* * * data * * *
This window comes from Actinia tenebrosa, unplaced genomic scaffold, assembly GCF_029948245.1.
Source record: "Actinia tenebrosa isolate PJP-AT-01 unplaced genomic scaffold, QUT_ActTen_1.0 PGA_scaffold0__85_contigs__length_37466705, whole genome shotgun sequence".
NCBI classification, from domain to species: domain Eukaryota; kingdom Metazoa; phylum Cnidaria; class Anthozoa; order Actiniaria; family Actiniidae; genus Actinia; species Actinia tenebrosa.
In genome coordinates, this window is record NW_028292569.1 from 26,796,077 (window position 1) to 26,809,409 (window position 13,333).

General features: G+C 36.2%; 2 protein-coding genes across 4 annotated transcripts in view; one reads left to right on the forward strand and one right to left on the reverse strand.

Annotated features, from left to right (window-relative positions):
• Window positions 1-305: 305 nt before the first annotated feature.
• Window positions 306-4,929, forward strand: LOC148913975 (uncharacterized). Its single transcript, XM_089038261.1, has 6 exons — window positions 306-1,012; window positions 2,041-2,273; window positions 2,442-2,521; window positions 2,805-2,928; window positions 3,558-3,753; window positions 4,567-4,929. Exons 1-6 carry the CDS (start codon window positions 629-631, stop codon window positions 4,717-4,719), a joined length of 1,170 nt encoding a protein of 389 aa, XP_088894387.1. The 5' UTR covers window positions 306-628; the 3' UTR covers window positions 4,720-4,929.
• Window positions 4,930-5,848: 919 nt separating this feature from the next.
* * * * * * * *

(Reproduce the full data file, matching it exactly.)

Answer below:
This window comes from Actinia tenebrosa, unplaced genomic scaffold, assembly GCF_029948245.1.
Source record: "Actinia tenebrosa isolate PJP-AT-01 unplaced genomic scaffold, QUT_ActTen_1.0 PGA_scaffold0__85_contigs__length_37466705, whole genome shotgun sequence".
NCBI classification, from domain to species: domain Eukaryota; kingdom Metazoa; phylum Cnidaria; class Anthozoa; order Actiniaria; family Actiniidae; genus Actinia; species Actinia tenebrosa.
In genome coordinates, this window is record NW_028292569.1 from 26,796,077 (window position 1) to 26,809,409 (window position 13,333).

General features: G+C 36.2%; 2 protein-coding genes across 4 annotated transcripts in view; one reads left to right on the forward strand and one right to left on the reverse strand.

Annotated features, from left to right (window-relative positions):
• Window positions 1-305: 305 nt before the first annotated feature.
• Window positions 306-4,929, forward strand: LOC148913975 (uncharacterized). Its single transcript, XM_089038261.1, has 6 exons — window positions 306-1,012; window positions 2,041-2,273; window positions 2,442-2,521; window positions 2,805-2,928; window positions 3,558-3,753; window positions 4,567-4,929. Exons 1-6 carry the CDS (start codon window positions 629-631, stop codon window positions 4,717-4,719), a joined length of 1,170 nt encoding a protein of 389 aa, XP_088894387.1. The 5' UTR covers window positions 306-628; the 3' UTR covers window positions 4,720-4,929.
• Window positions 4,930-5,848: 919 nt separating this feature from the next.